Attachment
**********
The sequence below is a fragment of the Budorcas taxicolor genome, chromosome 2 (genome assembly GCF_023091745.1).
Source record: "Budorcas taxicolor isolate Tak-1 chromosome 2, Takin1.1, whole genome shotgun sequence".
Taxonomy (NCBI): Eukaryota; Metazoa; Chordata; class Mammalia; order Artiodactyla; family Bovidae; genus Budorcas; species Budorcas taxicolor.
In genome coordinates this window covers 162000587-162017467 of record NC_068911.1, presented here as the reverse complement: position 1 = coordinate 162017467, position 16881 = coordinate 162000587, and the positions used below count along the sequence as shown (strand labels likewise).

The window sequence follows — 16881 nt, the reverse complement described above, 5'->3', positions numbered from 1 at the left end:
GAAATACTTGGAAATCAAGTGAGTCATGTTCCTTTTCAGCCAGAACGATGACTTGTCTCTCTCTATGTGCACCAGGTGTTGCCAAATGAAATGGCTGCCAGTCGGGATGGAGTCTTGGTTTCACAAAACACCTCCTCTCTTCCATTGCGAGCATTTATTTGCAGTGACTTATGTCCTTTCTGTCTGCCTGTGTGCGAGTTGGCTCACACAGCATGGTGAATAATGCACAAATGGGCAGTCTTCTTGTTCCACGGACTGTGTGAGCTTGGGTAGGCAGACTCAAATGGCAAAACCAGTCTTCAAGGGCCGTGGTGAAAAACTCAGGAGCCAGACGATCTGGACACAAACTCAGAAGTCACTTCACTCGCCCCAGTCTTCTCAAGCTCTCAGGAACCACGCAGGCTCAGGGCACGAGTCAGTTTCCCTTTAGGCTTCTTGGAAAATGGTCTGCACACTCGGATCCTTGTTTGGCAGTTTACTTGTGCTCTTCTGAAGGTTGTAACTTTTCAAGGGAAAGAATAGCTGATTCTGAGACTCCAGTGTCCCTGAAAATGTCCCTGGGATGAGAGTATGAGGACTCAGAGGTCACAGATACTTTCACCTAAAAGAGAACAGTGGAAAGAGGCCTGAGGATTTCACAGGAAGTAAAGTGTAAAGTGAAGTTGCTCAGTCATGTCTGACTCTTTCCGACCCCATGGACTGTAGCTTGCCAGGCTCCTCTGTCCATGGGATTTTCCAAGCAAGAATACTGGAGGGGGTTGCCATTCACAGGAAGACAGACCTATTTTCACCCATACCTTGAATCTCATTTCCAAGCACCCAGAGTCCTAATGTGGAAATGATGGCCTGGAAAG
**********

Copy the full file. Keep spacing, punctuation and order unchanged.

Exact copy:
The sequence below is a fragment of the Budorcas taxicolor genome, chromosome 2 (genome assembly GCF_023091745.1).
Source record: "Budorcas taxicolor isolate Tak-1 chromosome 2, Takin1.1, whole genome shotgun sequence".
Taxonomy (NCBI): Eukaryota; Metazoa; Chordata; class Mammalia; order Artiodactyla; family Bovidae; genus Budorcas; species Budorcas taxicolor.
In genome coordinates this window covers 162000587-162017467 of record NC_068911.1, presented here as the reverse complement: position 1 = coordinate 162017467, position 16881 = coordinate 162000587, and the positions used below count along the sequence as shown (strand labels likewise).

The window sequence follows — 16881 nt, the reverse complement described above, 5'->3', positions numbered from 1 at the left end:
GAAATACTTGGAAATCAAGTGAGTCATGTTCCTTTTCAGCCAGAACGATGACTTGTCTCTCTCTATGTGCACCAGGTGTTGCCAAATGAAATGGCTGCCAGTCGGGATGGAGTCTTGGTTTCACAAAACACCTCCTCTCTTCCATTGCGAGCATTTATTTGCAGTGACTTATGTCCTTTCTGTCTGCCTGTGTGCGAGTTGGCTCACACAGCATGGTGAATAATGCACAAATGGGCAGTCTTCTTGTTCCACGGACTGTGTGAGCTTGGGTAGGCAGACTCAAATGGCAAAACCAGTCTTCAAGGGCCGTGGTGAAAAACTCAGGAGCCAGACGATCTGGACACAAACTCAGAAGTCACTTCACTCGCCCCAGTCTTCTCAAGCTCTCAGGAACCACGCAGGCTCAGGGCACGAGTCAGTTTCCCTTTAGGCTTCTTGGAAAATGGTCTGCACACTCGGATCCTTGTTTGGCAGTTTACTTGTGCTCTTCTGAAGGTTGTAACTTTTCAAGGGAAAGAATAGCTGATTCTGAGACTCCAGTGTCCCTGAAAATGTCCCTGGGATGAGAGTATGAGGACTCAGAGGTCACAGATACTTTCACCTAAAAGAGAACAGTGGAAAGAGGCCTGAGGATTTCACAGGAAGTAAAGTGTAAAGTGAAGTTGCTCAGTCATGTCTGACTCTTTCCGACCCCATGGACTGTAGCTTGCCAGGCTCCTCTGTCCATGGGATTTTCCAAGCAAGAATACTGGAGGGGGTTGCCATTCACAGGAAGACAGACCTATTTTCACCCATACCTTGAATCTCATTTCCAAGCACCCAGAGTCCTAATGTGGAAATGATGGCCTGGAAAG